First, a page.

March 11, 2009 By Matt Williams
Federal CIO Vivek Kundra will wear many hats in his newly created role in President Barack Obama's administration, but arguably the most important to state and local governments -- at least in the short term -- is Kundra's work to put contract information and other related data on Recovery.gov, the Web site dedicated to public transparency for the $787 billion Economic Recovery and Reinvestment Act (ARRA).
Several public-sector CIOs told Government Technology this week that they are eager to get their hands on more specifics on how and to who the contracts will be awarded.
Shortly after Obama appointed Kundra last Thursday, the 34-year-old former chief technology officer of the District of Columbia told a conference call of reporters that the Office of Management and Budget (OMB) is already beginning the process of posting information for contracts onto Recovery.gov.
"We're working with the states and local governments right now to iron out some of the details as far as the contracts themselves being put up there, and making sure they're redacting anything that may be anticompetitive, in terms of the contracts being put up," Kundra said. "That's part of the challenge. Step one is to put up a summary of a contract."
Kundra didn't specify a timetable for when all the data for the contracts and rules will be available on the Web site.
A significant portion of the stimulus package is in some fashion related to technology or can be spent on it. For, example, $19 billion is allotted for health-care information technology, $4.5 billion for smart grid technology for electricity, $7 billion for broadband Internet connectivity and $15 billion to train students for an "innovation" economy. In addition, more technology-related spending is available within road-building, energy efficiency, transportation and public safety items. For example, part of $2 billion in public safety grants announced this month by Obama and Attorney General Eric Holder will be spent on "technology improvement programs."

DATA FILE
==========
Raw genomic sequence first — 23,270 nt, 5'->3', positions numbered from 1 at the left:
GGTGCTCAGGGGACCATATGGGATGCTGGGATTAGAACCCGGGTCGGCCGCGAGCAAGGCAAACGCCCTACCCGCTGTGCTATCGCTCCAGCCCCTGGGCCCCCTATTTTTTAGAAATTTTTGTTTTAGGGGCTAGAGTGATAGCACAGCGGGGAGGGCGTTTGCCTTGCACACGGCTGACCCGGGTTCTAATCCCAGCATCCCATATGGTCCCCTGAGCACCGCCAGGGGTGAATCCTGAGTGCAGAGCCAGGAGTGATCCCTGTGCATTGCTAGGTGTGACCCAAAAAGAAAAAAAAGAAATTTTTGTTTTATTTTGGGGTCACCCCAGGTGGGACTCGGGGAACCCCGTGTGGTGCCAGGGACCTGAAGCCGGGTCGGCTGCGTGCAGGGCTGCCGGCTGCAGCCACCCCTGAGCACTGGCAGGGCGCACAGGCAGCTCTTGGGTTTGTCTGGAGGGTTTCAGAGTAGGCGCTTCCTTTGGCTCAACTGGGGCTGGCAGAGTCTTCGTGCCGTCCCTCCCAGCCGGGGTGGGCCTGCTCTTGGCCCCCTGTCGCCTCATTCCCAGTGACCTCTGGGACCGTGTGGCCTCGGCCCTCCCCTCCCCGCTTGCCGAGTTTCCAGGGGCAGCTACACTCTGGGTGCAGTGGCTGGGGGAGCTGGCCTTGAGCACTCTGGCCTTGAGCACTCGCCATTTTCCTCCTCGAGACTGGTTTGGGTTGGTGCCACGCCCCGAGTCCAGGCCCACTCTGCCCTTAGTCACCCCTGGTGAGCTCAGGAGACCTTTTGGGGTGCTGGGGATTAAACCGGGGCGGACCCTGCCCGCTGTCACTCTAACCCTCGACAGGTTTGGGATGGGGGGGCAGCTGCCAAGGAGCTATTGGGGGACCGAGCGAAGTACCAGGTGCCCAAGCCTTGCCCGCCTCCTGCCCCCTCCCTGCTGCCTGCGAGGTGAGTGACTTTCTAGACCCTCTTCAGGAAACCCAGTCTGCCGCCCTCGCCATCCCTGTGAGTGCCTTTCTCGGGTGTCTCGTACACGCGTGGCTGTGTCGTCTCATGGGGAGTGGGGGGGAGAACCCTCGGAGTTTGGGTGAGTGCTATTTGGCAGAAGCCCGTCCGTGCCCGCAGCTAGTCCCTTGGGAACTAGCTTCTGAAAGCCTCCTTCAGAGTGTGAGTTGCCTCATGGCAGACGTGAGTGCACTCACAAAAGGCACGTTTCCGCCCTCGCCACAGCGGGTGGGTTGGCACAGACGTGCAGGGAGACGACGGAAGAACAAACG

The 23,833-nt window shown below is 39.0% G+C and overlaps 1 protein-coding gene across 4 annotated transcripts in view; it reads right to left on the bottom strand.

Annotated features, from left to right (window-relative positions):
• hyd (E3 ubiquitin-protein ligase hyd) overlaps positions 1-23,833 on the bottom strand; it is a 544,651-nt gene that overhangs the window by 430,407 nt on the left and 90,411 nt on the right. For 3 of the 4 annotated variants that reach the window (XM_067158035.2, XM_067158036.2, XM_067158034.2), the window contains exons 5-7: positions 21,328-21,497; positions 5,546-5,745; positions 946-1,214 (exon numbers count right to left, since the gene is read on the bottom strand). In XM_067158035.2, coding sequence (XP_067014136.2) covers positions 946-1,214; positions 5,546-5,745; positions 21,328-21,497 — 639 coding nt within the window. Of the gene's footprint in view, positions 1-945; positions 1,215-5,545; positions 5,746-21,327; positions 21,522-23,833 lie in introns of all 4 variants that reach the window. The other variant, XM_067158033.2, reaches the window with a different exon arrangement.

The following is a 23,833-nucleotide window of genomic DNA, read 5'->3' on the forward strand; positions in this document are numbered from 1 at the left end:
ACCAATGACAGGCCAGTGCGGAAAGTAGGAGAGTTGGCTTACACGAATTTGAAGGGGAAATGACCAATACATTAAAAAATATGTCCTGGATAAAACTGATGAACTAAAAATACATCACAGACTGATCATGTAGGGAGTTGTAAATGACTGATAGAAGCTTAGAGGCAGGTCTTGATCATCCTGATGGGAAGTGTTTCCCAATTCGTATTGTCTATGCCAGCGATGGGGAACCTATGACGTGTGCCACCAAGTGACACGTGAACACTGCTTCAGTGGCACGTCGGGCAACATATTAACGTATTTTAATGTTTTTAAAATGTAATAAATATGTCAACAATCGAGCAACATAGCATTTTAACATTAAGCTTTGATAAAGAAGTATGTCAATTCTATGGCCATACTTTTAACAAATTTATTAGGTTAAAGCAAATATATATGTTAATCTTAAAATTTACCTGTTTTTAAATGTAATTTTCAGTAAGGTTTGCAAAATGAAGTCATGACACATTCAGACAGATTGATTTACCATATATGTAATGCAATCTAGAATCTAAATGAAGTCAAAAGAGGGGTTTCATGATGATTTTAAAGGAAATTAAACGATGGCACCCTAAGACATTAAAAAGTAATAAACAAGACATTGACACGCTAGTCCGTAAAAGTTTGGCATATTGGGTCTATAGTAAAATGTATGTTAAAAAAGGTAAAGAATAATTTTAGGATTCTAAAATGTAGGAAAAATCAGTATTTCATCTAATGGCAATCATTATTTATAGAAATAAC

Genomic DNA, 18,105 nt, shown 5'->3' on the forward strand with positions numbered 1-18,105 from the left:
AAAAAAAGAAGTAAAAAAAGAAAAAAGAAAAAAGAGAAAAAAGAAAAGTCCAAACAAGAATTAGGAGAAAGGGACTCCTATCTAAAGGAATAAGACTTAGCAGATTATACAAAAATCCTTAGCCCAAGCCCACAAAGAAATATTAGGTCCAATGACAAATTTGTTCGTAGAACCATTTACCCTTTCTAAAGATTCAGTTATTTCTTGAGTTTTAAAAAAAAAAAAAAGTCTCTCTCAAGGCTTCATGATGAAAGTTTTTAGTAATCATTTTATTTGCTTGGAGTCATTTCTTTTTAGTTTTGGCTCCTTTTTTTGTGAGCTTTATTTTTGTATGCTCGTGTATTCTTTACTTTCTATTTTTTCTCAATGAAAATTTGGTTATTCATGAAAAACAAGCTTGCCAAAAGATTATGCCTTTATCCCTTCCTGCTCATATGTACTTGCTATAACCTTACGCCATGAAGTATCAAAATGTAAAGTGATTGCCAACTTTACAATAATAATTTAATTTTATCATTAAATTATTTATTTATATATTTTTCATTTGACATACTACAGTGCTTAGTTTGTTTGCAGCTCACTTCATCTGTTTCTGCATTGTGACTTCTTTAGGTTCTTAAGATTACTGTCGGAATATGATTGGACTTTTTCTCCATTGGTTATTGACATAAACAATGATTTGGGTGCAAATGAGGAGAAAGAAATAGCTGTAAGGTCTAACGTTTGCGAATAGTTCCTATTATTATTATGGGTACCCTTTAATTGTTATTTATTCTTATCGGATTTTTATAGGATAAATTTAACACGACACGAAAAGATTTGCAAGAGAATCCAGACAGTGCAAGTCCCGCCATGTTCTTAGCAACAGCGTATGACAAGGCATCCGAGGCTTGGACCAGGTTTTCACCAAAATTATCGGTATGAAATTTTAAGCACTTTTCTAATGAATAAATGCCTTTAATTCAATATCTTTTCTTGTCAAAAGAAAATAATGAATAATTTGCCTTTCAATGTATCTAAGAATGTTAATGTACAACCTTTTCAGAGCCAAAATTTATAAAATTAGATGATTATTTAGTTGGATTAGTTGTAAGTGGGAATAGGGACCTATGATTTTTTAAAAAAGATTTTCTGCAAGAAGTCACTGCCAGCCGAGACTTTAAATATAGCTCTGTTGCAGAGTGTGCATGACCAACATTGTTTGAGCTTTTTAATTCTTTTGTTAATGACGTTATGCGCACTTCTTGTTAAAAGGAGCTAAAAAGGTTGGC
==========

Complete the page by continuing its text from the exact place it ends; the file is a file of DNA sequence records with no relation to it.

NASCIO President Gopal Khanna, the CIO of Minnesota, told Government Technology that Kundra is well suited for the role of federal CIO because he has experience, from the perspective of state and local governments, about the barriers that impede the flow of federal funds to state governments.
"Because of the understanding, there are hopes in NASCIO that some of those old rules that guided the old flow of funding -- that there would be a major reform effort focused on coming up with the new rules. The old rules were fine 20 years ago to maintain or to gather complete accountability and transparency of federal money coming into the states," Kundra said. "But in today's environment of technology, and since the federal, state and local continuum is one continuum, the flow has to be seen differently and new rules need to be devised."
Alan Shark, the executive director of the Public Technology Institute, chimed in with similar enthusiasm about the beneficial impact Kundra's expertise could have on local governments and their funding issues.
"I'm an admirer of his," Shark said. "He was very creative when he worked at a state level in Virginia -- he became better known and he got his start in the private sector in Arlington County, Va. Then it was sustained and then sweeping over to the District of Columbia. To me, because he was one of the most visible technology leaders as a CTO, in a sense, it's a perfect fit."
Kundra said reporting guidance that's already been released by OMB and Obama's commitment to transparency are signals that mayors and governors will be held accountable
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